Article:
This post is also available in: 简体中文 (Chinese (Simplified))
[This article was originally published in Metals Magazine #09 (Jan 2020) and updated in September 2021 to reflect new developments.]
Iron and steel production is responsible for 7 to 10 percent of global CO2 emissions. A decisive shift away from carbon-based reductants to alternatives like hydrogen is all but inevitable—but it will have to come in stages.
The steel industry’s biggest product today isn’t steel—it’s carbon.
Roughly 1.8 tons of CO2 are released into the atmosphere for every ton of liquid steel produced on the still predominant, integrated route. And this number is based on calculations that assume an average, modern blast furnace operated in OECD Europe—many plants around the world emit three or more tons of CO2 per ton of steel. These facts are hardly news to decision makers inside the industry. But they are only beginning to dawn on governments around the world who are now weighing their options for bringing about the massive reductions in greenhouse-gas emissions mandated by the Paris Climate Agreement. As some of these governments strive toward the even more ambitious goal of net-zero carbon emissions by 2050, scrutiny is inevitably going to increase and pressure is going to build on steel producers to bring down emissions in drastic ways. Emissions-trading schemes are going to be implemented and widened in scope, carbon taxes are looming, and consumers will ultimately show concern for the carbon footprint of steel products.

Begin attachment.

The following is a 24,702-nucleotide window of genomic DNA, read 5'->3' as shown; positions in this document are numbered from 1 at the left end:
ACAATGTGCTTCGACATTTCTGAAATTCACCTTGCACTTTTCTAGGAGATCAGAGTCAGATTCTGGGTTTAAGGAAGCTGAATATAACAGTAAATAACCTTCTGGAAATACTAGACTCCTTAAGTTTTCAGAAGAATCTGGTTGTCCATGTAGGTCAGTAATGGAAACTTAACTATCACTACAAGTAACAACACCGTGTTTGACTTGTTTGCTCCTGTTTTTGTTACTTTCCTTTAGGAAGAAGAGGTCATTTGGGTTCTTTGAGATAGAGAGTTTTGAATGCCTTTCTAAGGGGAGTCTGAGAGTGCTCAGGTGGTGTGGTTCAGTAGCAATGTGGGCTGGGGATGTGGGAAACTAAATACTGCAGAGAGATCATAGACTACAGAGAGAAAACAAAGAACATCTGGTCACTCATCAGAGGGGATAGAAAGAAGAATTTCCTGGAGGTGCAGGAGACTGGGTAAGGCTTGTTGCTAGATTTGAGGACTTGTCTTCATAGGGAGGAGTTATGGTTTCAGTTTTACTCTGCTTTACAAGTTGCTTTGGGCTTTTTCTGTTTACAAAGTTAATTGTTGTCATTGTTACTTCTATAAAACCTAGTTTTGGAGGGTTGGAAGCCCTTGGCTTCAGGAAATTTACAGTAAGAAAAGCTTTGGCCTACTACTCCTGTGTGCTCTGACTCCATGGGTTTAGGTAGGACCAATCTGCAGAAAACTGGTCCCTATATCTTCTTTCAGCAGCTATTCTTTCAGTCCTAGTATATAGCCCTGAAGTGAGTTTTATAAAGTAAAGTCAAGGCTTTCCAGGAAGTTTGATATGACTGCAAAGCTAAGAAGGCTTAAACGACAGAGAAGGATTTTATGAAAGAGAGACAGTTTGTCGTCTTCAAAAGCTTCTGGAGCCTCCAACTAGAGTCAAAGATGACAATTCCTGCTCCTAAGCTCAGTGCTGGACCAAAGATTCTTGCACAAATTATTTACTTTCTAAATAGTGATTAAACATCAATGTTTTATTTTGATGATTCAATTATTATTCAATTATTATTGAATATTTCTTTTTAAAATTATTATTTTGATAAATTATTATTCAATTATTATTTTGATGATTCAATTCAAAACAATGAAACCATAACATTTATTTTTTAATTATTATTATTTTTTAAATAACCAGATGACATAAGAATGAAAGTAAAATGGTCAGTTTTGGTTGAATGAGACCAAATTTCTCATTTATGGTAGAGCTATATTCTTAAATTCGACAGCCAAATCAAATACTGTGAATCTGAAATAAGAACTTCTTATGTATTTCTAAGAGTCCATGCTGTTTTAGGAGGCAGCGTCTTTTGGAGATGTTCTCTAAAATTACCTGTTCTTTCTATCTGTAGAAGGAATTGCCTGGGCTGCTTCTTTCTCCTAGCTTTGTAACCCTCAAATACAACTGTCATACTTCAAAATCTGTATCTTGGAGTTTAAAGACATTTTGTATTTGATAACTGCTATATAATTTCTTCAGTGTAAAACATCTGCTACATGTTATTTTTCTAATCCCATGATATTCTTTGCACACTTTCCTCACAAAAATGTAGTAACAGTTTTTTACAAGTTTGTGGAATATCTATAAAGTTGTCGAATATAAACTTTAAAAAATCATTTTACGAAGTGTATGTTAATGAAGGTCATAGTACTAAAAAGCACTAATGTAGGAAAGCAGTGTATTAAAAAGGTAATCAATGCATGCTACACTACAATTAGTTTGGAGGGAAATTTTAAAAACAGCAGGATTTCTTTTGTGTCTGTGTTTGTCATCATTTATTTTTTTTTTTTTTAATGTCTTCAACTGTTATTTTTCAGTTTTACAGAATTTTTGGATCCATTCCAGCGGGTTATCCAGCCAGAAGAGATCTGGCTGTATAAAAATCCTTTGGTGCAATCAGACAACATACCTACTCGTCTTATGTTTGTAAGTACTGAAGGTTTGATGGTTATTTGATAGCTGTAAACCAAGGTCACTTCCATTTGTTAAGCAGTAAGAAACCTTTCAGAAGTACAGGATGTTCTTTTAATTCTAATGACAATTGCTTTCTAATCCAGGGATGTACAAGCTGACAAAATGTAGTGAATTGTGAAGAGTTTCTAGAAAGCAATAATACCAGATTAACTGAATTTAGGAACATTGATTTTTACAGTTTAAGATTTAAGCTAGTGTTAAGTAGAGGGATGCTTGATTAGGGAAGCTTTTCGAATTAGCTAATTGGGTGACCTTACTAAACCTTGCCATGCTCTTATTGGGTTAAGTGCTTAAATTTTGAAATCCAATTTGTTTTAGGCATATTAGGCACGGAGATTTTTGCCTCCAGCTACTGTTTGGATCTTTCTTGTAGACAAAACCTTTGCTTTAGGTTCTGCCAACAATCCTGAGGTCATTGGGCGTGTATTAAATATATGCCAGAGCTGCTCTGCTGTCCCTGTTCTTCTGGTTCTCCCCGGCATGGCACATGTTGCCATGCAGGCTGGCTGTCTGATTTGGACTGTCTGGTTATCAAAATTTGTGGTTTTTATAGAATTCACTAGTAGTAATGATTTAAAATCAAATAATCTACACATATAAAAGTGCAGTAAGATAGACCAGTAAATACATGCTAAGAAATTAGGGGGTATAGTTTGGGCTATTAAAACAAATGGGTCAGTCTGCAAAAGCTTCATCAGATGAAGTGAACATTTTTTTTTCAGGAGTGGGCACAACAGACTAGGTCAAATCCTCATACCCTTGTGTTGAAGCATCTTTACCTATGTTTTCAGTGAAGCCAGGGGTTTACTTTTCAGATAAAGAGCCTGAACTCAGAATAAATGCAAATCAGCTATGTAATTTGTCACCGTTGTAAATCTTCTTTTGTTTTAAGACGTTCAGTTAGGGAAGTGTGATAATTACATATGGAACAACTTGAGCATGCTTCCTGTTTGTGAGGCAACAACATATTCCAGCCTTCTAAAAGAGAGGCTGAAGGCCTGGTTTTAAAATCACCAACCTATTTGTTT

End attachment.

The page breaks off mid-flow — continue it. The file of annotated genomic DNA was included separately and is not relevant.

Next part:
Producers in some parts of the world are already feeling the painful pinch of carbon pricing. The development of prices for European CO2 Emissions Allowances, as illustrated in Fig. 1, is a prime example. At their peak in September 2021, prices had seen an almost tenfold increase over a four-year period. And as of fall 2021 they appear to be climbing to record highs as the EU emissions trading scheme is enters its next phase—with several measures kicking in that will progressively tighten the supply of allowances.
In anticipation of such regulatory measures and market pressures, steel producers around the world are racing to deploy new technologies aimed at reducing carbon intensity in iron and steelmaking. Merely shifting production from coal and coke-based blast furnaces to direct reduction based on natural gas will not be sufficient. The industry will need to develop other energy sources without a direct carbon footprint, such as hydrogen, to commercial scale and in a manner that is economically feasi
Comparing the Production routes
As Fig. 2 shows, the DR-EAF route, applying natural gas in the process, cuts carbon intensity for liquid steel by almost 50 percent in comparison with the conventional blast furnace to basic oxygen furnace route. By using green hydrogen instead, emissions can be reduced by 75 percent. Most emissions at this point are actually attributable to electricity production for the EAF process. The calculations are based on a grid emissions factor of 0.452 kg of CO2 per kWh—the average value for OECD Europe. Applying the emissions factor of Sweden (currently at 0.023 kg of CO2 per kWh) would bring emissions down to only 181 kg CO2 per ton—a whopping 90 percent reduction compared to the BF–BOF route. From there, all that stands in the way of true zero-carbon iron would be the provision of fossil-free energy for electricity, heat, and transport.
Producing hydrogen at scale